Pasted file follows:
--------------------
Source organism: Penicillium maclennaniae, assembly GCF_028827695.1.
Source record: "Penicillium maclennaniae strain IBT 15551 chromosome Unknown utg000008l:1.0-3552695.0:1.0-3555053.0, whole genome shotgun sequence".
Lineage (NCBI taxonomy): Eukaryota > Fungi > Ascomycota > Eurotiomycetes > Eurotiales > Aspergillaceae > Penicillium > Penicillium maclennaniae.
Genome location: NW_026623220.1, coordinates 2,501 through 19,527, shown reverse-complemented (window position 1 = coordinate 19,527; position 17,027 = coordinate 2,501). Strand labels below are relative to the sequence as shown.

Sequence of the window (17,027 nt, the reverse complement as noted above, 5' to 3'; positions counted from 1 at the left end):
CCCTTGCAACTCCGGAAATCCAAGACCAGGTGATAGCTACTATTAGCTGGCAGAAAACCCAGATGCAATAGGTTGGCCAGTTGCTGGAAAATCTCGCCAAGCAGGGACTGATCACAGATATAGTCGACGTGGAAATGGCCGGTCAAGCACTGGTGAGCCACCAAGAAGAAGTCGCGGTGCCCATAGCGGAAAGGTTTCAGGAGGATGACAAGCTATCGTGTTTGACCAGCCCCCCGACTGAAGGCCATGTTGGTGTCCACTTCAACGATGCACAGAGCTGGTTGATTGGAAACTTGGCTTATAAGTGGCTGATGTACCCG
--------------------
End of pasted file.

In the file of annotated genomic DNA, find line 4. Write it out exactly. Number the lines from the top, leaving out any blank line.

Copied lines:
Genome location: NW_026623220.1, coordinates 2,501 through 19,527, shown reverse-complemented (window position 1 = coordinate 19,527; position 17,027 = coordinate 2,501). Strand labels below are relative to the sequence as shown.